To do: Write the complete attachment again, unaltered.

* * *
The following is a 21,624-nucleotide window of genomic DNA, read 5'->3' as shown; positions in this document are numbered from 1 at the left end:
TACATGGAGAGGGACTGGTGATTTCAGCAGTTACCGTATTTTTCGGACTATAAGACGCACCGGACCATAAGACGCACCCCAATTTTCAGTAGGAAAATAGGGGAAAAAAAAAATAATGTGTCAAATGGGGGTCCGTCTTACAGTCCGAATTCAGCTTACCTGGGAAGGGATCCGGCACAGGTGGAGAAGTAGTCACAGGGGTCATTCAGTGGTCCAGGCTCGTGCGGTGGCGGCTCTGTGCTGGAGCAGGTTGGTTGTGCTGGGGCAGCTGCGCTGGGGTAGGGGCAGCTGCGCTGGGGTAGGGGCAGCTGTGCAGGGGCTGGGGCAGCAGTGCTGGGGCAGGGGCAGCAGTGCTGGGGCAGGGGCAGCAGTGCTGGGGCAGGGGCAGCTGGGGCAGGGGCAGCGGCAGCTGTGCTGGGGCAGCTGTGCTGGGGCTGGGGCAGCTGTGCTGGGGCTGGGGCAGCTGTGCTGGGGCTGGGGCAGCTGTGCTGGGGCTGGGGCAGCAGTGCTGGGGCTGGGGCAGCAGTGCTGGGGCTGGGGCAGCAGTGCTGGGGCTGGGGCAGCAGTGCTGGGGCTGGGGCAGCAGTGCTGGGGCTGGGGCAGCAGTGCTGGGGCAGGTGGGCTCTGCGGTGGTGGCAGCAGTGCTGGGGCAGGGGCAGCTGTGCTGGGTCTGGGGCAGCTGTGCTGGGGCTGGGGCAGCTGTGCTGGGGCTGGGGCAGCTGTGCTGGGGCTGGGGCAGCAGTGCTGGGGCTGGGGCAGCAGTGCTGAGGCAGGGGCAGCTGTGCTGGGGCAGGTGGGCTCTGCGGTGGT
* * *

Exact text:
The following is a 21,624-nucleotide window of genomic DNA, read 5'->3' as shown; positions in this document are numbered from 1 at the left end:
TACATGGAGAGGGACTGGTGATTTCAGCAGTTACCGTATTTTTCGGACTATAAGACGCACCGGACCATAAGACGCACCCCAATTTTCAGTAGGAAAATAGGGGAAAAAAAAAATAATGTGTCAAATGGGGGTCCGTCTTACAGTCCGAATTCAGCTTACCTGGGAAGGGATCCGGCACAGGTGGAGAAGTAGTCACAGGGGTCATTCAGTGGTCCAGGCTCGTGCGGTGGCGGCTCTGTGCTGGAGCAGGTTGGTTGTGCTGGGGCAGCTGCGCTGGGGTAGGGGCAGCTGCGCTGGGGTAGGGGCAGCTGTGCAGGGGCTGGGGCAGCAGTGCTGGGGCAGGGGCAGCAGTGCTGGGGCAGGGGCAGCAGTGCTGGGGCAGGGGCAGCTGGGGCAGGGGCAGCGGCAGCTGTGCTGGGGCAGCTGTGCTGGGGCTGGGGCAGCTGTGCTGGGGCTGGGGCAGCTGTGCTGGGGCTGGGGCAGCTGTGCTGGGGCTGGGGCAGCAGTGCTGGGGCTGGGGCAGCAGTGCTGGGGCTGGGGCAGCAGTGCTGGGGCTGGGGCAGCAGTGCTGGGGCTGGGGCAGCAGTGCTGGGGCTGGGGCAGCAGTGCTGGGGCAGGTGGGCTCTGCGGTGGTGGCAGCAGTGCTGGGGCAGGGGCAGCTGTGCTGGGTCTGGGGCAGCTGTGCTGGGGCTGGGGCAGCTGTGCTGGGGCTGGGGCAGCTGTGCTGGGGCTGGGGCAGCAGTGCTGGGGCTGGGGCAGCAGTGCTGAGGCAGGGGCAGCTGTGCTGGGGCAGGTGGGCTCTGCGGTGGT